MWB Business Exchange Centres Ltd: The Practical Benefit Doctrine Marches On

Published date01 March 2017
Date01 March 2017
MWB Business Exchange Centres Ltd: The Practical
Benefit Doctrine Marches On
Marcus Roberts
In MWB Business Exchange Centres Ltd vRock Advertising Ltd the Court of Appeal held that
when an ongoing contract is varied so that one party’s obligation to pay money is reduced,
the variation is binding as long as the other party receives a practical benefit. In doing so, the
Court of Appeal effectively confined the rule in Foakes vBeer to one-off payments. This raises
serious questions about the continued survival of Foakes vBeer. On the other hand, the Court
of Appeal ensured that Foakes vBeer would not be killed off via equity by moving away from
the suggestion in Collier vP & M J Wright (Holdings) Ltd that an agreed part-payment of a debt
by a debtor will always raise an estoppel preventing the creditor from demanding the remainder
of the debt.
In the latter part of the nineteenth century the House of Lords decided in
Foakes vBeer that the payment of part of an existing debt by a debtor was
not in itself good consideration to support an agreement not under seal to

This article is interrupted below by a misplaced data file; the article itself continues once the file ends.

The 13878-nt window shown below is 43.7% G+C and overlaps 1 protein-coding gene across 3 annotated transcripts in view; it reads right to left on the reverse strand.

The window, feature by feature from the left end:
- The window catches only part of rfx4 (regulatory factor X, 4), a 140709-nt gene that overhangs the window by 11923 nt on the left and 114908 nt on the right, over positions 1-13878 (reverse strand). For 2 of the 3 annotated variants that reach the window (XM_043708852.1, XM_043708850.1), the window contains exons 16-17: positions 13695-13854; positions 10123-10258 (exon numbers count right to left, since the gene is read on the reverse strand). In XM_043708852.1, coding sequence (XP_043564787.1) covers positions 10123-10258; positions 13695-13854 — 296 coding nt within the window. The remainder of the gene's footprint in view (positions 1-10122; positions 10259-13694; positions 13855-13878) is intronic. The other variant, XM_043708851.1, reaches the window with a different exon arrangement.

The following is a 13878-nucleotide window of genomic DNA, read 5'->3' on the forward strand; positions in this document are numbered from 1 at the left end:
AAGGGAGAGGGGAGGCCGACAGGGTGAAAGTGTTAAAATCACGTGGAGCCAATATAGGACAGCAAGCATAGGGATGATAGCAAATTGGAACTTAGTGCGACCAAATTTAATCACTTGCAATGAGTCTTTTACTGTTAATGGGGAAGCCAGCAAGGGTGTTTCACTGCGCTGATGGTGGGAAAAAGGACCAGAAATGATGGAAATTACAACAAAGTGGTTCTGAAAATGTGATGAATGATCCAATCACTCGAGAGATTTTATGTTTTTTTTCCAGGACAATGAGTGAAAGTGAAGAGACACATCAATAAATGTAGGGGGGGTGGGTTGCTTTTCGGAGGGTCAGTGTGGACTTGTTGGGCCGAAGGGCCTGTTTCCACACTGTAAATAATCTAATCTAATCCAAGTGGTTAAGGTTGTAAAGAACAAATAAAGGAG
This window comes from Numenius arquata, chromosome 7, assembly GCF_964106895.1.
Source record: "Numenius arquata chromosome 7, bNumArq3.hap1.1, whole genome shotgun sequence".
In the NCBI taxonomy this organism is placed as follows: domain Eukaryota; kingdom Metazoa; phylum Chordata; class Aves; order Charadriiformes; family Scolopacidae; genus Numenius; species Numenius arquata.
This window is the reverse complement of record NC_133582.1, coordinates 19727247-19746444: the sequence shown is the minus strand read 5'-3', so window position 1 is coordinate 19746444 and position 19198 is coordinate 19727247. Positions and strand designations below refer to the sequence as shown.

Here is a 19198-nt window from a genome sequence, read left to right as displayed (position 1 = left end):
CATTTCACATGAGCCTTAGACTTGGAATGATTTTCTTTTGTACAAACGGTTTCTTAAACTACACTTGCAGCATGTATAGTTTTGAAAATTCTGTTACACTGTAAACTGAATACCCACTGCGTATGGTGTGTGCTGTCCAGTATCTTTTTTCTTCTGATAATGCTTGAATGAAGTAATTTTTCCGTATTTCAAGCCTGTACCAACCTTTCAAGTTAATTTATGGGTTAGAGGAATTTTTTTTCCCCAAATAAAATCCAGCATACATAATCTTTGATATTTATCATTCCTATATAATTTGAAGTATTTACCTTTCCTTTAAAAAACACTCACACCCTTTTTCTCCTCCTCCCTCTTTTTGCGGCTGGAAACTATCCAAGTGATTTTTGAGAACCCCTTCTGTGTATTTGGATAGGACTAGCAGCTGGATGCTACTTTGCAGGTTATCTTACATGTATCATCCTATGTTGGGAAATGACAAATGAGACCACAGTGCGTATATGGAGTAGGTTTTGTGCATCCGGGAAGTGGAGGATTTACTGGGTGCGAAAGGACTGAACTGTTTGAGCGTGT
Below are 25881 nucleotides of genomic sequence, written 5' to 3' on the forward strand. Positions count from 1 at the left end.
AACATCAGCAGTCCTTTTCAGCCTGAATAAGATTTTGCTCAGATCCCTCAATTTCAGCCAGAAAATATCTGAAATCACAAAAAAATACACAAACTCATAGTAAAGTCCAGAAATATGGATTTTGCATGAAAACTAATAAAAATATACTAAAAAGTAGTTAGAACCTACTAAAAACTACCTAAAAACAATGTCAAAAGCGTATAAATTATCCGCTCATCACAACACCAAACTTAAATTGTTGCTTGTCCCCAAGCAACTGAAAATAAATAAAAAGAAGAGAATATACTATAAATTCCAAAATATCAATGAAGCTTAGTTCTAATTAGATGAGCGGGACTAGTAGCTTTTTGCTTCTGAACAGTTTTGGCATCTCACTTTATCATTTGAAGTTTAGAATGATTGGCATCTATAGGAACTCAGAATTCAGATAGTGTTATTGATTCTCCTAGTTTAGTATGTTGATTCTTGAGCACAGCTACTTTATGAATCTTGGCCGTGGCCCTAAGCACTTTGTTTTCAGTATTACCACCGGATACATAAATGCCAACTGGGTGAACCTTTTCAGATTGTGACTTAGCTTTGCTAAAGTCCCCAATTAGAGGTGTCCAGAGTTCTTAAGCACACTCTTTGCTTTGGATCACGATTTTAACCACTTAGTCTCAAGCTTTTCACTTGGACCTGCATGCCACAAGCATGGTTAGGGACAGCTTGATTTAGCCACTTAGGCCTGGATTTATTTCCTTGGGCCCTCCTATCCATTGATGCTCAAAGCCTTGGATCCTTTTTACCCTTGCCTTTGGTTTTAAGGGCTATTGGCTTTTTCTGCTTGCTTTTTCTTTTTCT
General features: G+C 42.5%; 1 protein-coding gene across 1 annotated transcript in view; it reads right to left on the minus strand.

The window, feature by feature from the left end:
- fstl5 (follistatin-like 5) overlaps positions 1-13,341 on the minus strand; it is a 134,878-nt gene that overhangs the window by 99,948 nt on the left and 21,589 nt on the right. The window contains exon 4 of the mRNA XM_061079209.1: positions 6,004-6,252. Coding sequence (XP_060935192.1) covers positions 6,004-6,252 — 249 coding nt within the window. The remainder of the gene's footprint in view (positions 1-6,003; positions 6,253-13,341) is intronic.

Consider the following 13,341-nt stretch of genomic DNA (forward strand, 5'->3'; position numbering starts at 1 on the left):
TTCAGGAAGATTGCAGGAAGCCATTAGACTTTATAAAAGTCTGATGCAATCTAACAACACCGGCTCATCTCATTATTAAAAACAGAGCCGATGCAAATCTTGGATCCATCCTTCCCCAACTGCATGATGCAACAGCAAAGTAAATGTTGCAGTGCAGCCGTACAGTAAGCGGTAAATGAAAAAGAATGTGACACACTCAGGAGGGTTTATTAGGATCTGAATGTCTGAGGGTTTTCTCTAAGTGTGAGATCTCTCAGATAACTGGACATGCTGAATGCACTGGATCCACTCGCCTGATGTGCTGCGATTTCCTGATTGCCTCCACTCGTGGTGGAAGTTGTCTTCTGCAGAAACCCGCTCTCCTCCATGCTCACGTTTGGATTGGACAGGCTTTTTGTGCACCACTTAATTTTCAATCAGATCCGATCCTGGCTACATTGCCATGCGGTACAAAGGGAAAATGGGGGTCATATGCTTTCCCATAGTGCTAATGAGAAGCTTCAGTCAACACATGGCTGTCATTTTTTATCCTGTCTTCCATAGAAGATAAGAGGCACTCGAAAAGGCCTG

release the debtor from the balance of that debt.1This decision has not been
free from criticism. Its inception was marred by Lord Blackburn’s near-dissent
in Foakes vBeer itself. His Lordship was concerned that ‘men of business’
recognise that prompt payment of part of their debt ‘may be more beneficial
to them than it would be to insist on their rights and enforce payment of the
whole’.2Leading academics have attacked the decision as unnecessary and as
an impediment to the enforcement of agreements that ‘are perfectly fair and
reasonable transactions’.3Others have noted not only its lack of commercial
sense but also its misreading of the historical grounds upon which it was built,
namely Pinnel’s Case.4However, the decision has stood for over 100 years and
even Lord Denning was not prepared to depart from it (at least at common
Then in 1989 the Court of Appeal expanded the definition of consideration
for the purposes of variation agreements to include practical benefits that arose
from the re-promise to perform the original contract. Williams vRoffey Bros
Senior Lecturer in Law, The University of Auckland. I would like to thank the anonymous referee
for their insightful comments.
1Foakes vBeer (1884) 9 App Cas 605.
2ibid, 622.
3E.Peel,Treitel: The Law of Contract (London: Sweet & Maxwell, 14th ed, 2015) at [3-101].
4 J. Adams and R. Brownsword, ‘Contract, Consideration and the Critical Path’ (1990) 53 MLR
536, 540. Pinnel’s Case (1601) 5 Coke Reports 117a; 77 ER 237.
5D & C Builders Ltd vRees [1966] 2 QB 617 (CA) 623.
C2017 The Author. The Modern Law Review C2017 The Modern Law Review Limited.
(2017) 80(2) MLR 325–351 339

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